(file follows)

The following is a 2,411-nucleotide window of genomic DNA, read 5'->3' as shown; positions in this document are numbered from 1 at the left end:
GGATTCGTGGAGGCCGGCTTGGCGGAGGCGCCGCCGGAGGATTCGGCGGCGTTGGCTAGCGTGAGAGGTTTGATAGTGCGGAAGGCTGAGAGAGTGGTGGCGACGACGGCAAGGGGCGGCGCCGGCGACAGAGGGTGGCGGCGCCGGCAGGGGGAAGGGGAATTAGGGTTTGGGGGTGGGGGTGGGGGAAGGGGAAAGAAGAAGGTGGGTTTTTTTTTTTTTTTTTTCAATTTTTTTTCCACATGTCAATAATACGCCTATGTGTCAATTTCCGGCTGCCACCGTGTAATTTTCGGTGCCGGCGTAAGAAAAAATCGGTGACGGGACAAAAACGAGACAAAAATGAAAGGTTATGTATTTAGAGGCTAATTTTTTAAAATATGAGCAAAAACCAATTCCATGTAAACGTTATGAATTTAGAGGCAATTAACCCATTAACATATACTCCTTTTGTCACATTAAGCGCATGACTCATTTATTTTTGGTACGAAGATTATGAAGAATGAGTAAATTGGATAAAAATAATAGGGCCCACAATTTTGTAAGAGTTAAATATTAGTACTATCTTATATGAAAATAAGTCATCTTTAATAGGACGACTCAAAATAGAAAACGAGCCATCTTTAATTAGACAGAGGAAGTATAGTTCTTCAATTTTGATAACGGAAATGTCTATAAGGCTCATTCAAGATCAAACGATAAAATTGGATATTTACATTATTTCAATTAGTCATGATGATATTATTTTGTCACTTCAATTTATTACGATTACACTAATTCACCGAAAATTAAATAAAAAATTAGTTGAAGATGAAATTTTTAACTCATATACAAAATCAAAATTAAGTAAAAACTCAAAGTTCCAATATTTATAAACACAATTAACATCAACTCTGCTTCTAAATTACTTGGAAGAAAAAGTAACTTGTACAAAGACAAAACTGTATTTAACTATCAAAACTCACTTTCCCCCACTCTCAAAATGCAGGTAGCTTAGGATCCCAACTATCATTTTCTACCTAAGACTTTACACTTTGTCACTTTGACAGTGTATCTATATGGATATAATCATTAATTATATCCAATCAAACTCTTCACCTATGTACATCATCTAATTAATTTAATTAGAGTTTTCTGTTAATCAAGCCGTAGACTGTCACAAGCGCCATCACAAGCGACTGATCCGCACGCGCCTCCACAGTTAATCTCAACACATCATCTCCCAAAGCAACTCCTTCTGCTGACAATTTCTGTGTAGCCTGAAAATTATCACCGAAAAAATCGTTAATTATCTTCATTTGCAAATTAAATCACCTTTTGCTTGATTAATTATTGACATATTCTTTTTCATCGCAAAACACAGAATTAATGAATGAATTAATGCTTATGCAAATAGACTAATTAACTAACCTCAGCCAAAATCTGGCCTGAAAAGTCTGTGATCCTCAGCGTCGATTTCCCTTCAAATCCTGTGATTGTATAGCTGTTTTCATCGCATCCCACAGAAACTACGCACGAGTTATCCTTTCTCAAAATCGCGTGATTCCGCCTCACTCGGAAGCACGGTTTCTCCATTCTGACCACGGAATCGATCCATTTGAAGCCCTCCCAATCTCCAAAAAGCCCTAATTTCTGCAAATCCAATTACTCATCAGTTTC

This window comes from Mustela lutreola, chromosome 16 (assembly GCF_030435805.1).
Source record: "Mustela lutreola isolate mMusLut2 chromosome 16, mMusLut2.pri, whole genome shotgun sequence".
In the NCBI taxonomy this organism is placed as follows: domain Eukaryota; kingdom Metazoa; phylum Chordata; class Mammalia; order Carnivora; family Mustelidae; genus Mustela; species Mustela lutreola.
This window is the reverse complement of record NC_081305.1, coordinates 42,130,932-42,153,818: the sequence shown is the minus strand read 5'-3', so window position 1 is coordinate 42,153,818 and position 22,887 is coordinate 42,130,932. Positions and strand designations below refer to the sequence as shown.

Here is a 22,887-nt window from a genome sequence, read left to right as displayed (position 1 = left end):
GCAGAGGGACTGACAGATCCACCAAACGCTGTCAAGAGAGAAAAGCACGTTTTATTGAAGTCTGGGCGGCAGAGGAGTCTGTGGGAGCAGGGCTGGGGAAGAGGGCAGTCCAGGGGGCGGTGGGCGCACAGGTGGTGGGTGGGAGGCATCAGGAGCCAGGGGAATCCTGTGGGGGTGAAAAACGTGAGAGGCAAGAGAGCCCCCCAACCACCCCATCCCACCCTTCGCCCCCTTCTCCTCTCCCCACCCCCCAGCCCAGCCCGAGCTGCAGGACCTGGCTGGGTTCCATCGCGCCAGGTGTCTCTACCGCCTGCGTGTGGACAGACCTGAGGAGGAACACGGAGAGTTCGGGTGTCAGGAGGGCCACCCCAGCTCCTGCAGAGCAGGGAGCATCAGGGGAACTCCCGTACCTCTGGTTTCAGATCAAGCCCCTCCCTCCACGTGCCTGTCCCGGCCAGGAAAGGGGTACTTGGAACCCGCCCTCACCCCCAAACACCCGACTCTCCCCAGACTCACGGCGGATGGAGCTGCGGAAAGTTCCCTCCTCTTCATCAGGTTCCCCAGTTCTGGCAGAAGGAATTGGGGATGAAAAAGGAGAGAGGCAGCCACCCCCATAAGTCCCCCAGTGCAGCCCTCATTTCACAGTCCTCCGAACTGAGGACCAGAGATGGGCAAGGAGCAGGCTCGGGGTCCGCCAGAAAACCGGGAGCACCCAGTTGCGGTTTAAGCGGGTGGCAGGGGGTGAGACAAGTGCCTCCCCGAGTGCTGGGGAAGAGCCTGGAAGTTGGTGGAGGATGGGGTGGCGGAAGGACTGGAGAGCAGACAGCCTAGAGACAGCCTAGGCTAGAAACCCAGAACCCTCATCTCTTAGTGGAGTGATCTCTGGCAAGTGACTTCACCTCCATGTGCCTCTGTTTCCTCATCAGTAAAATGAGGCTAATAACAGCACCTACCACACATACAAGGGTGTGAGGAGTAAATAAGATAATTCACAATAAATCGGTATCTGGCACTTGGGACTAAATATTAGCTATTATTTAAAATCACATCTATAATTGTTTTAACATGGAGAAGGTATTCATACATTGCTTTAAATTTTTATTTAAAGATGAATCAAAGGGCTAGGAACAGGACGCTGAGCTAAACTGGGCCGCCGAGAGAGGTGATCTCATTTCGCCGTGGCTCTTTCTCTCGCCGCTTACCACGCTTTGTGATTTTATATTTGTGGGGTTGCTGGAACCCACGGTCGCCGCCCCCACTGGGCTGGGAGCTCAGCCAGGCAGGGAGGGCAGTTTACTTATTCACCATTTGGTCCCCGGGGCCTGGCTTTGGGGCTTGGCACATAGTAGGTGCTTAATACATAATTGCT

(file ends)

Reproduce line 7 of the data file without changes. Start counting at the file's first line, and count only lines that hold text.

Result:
Here is a 22,887-nt window from a genome sequence, read left to right as displayed (position 1 = left end):